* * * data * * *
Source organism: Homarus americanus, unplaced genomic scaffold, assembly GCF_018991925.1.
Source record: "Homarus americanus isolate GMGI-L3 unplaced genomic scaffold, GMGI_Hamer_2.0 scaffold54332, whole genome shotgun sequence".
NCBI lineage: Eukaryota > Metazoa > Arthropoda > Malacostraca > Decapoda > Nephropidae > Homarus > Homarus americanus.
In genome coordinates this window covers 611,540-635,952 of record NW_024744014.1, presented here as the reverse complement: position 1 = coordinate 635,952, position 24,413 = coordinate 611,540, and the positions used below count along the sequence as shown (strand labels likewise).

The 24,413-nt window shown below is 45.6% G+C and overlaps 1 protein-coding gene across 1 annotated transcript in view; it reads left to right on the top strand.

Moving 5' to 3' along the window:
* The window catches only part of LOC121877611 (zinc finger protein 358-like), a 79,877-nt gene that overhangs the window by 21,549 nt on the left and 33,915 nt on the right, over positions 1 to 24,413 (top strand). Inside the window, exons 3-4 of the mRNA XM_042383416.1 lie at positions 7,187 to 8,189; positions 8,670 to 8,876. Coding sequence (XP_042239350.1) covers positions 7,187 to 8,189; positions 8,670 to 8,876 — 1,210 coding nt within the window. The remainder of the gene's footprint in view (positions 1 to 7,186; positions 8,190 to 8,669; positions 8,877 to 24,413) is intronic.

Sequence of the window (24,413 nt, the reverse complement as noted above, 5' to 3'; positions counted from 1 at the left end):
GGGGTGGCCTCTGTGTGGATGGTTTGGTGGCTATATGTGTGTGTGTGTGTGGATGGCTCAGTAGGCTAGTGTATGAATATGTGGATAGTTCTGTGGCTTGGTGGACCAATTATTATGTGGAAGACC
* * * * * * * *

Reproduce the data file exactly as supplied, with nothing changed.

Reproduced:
Source organism: Homarus americanus, unplaced genomic scaffold, assembly GCF_018991925.1.
Source record: "Homarus americanus isolate GMGI-L3 unplaced genomic scaffold, GMGI_Hamer_2.0 scaffold54332, whole genome shotgun sequence".
NCBI lineage: Eukaryota > Metazoa > Arthropoda > Malacostraca > Decapoda > Nephropidae > Homarus > Homarus americanus.
In genome coordinates this window covers 611,540-635,952 of record NW_024744014.1, presented here as the reverse complement: position 1 = coordinate 635,952, position 24,413 = coordinate 611,540, and the positions used below count along the sequence as shown (strand labels likewise).

The 24,413-nt window shown below is 45.6% G+C and overlaps 1 protein-coding gene across 1 annotated transcript in view; it reads left to right on the top strand.

Moving 5' to 3' along the window:
* The window catches only part of LOC121877611 (zinc finger protein 358-like), a 79,877-nt gene that overhangs the window by 21,549 nt on the left and 33,915 nt on the right, over positions 1 to 24,413 (top strand). Inside the window, exons 3-4 of the mRNA XM_042383416.1 lie at positions 7,187 to 8,189; positions 8,670 to 8,876. Coding sequence (XP_042239350.1) covers positions 7,187 to 8,189; positions 8,670 to 8,876 — 1,210 coding nt within the window. The remainder of the gene's footprint in view (positions 1 to 7,186; positions 8,190 to 8,669; positions 8,877 to 24,413) is intronic.

Sequence of the window (24,413 nt, the reverse complement as noted above, 5' to 3'; positions counted from 1 at the left end):
GGGGTGGCCTCTGTGTGGATGGTTTGGTGGCTATATGTGTGTGTGTGTGTGGATGGCTCAGTAGGCTAGTGTATGAATATGTGGATAGTTCTGTGGCTTGGTGGACCAATTATTATGTGGAAGACC